Junaid Hussain: How a Boy From Birmingham Became ISIS's Leading Hacker

U.S. officials said Wednesday that an American airstrike had killed Junaid Hussain, the purported leader of the Islamic State's (ISIS) cyber wing.

Officials, speaking on the condition of anonymity to CNN, said there was a "high level of confidence" that the 21-year-old British-born jihadist, who was reportedly third on the Pentagon's ISIS kill list, had been killed in a strike in Syria. Only ISIS leader Abu Bakr al-Baghdadi and British-born ISIS executioner Jihadi John were higher priority targets than Hussain.

In January, the hacktivist group Anonymous, which have been waging a cyberwar with the jihadists, revealed the hacker's involvement with ISIS's "Cyber Caliphate" on social media. Wila Forever, a member of the rival hacker group Ghost Security, which cooperates with the U.S. government, confirmed to Newsweek that Hussain was the chief of ISIS's hacking operation.

But how did this young man from Britain's second biggest city, Birmingham, rise to become Abu Hussain al-Britani, one of the most wanted recruiters and hackers in the terror group?

While little is known about Hussain's character and demeanour, an alleged classmate of Hussain, who is believed to have studied at Wheelers Lane Technology College in Birmingham's King's Heath area, tweeted about the hacker to another social media user in June, writing: "Trust me, kid was a little tool then, his [sic] a pussy." The social media user also tweeted on Thursday: "I am ashamed that I knew such a vile human being."

Other classmates of Hussain declined to comment when approached by Newsweek, and a representative of Wheelers Lane Technology College was not immediately available for comment.

Two years ago, Hussain, the eldest son of a lunch lady, was a hacker who led a group known as Team Poison. As part of this organisation, Hussain posted the sensitive contact information of former British Prime Minister Tony Blair online, including his email address and National Insurance number, which resulted in a 2012 prison sentence of three months at an unknown youth detention facility. His barrister in the court case, Ben Cooper of London's Doughty Street Chambers, was not immediately available for comment.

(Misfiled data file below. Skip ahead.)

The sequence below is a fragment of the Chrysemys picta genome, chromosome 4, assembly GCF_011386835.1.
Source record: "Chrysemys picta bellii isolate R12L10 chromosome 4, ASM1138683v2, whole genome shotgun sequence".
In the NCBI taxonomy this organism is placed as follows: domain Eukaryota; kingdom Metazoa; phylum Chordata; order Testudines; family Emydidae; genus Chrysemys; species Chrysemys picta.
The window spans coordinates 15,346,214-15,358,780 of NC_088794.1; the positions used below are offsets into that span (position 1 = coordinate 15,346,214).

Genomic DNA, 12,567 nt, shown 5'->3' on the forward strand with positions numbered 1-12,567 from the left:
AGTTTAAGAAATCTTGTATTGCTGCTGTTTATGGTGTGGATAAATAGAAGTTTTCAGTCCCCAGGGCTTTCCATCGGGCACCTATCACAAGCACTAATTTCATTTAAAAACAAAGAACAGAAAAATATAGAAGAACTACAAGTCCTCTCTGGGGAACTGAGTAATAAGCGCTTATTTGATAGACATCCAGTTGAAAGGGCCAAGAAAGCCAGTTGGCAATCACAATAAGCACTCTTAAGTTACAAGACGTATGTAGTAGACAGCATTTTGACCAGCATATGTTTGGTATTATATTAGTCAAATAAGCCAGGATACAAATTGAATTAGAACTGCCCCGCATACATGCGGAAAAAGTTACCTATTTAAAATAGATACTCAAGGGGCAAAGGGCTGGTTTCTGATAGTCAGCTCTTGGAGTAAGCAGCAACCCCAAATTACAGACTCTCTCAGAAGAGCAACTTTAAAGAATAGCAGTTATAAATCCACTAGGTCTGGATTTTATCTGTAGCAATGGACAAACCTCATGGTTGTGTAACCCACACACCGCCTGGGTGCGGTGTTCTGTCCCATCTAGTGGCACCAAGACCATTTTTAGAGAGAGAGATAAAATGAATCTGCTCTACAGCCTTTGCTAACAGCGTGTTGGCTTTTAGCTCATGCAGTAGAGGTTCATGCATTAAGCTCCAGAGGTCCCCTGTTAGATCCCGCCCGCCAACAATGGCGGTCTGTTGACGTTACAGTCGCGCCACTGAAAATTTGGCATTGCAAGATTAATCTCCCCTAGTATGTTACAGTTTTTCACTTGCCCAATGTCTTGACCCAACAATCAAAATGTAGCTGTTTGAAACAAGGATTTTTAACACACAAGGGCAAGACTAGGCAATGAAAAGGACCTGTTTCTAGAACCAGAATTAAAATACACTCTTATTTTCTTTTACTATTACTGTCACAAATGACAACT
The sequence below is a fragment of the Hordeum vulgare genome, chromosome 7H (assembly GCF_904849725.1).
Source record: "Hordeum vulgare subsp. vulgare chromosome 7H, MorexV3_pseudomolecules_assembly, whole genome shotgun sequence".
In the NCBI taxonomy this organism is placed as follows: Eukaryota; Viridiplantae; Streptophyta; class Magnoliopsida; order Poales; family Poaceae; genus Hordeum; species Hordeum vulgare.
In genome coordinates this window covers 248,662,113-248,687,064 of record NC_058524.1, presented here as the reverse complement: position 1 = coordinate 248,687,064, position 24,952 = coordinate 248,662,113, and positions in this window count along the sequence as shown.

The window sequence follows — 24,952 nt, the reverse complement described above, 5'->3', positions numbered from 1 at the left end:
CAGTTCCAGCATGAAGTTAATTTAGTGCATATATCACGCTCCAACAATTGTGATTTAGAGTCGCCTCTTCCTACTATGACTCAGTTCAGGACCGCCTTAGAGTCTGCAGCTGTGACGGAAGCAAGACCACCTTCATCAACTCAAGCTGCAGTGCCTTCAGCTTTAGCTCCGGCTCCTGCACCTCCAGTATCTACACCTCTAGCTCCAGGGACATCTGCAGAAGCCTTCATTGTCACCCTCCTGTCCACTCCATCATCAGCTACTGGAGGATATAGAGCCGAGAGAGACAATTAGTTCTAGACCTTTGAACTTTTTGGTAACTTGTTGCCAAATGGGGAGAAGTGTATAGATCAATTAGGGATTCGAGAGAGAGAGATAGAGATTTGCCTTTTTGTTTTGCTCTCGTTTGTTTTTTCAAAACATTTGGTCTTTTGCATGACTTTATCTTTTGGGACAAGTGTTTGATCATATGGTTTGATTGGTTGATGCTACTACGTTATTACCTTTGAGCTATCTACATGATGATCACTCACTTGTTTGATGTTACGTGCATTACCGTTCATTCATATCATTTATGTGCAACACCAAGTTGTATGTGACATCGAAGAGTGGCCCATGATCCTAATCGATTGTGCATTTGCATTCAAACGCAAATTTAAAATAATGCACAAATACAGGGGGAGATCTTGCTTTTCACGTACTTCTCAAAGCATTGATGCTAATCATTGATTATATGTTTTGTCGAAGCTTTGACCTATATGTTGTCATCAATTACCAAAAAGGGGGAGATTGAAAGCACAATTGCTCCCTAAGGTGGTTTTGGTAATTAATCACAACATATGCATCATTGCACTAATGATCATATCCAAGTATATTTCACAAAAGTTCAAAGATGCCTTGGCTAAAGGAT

Hussain also made a series of hoax calls to a counter-terror hotline in consecutive days, ensuring that its phone lines were constantly blocked. He received another three months in prison for the disruptive calls. Before his arrest, he had bragged on social media that he was "still waiting to be raided."

It was upon his release from prison that Hussain fled his family home in King's Heath to war-torn Syria, according to local newspaper The Birmingham Mail.

Last year, he warned in a tweet from Syria that "one day the flag of tawheed (oneness to Allah) will fly over 10 Downing Street and the White House." He also posted pictures of himself on Twitter, posing with an automatic weapon. His main Twitter account, @abuhussain102, has now been suspended by the social media networking site.

In Syria, Hussain married another British ISIS member, Sally Jones, a 40-year-old Muslim convert from Kent who joined the terror group in 2013. Both reportedly led ISIS's recruitment efforts from the de-facto capital of the group's caliphate, the Syrian city of Raqqa. But Jones' recently claimed on Twitter that the pair had moved to Mosul, an ISIS-controlled city in Iraq.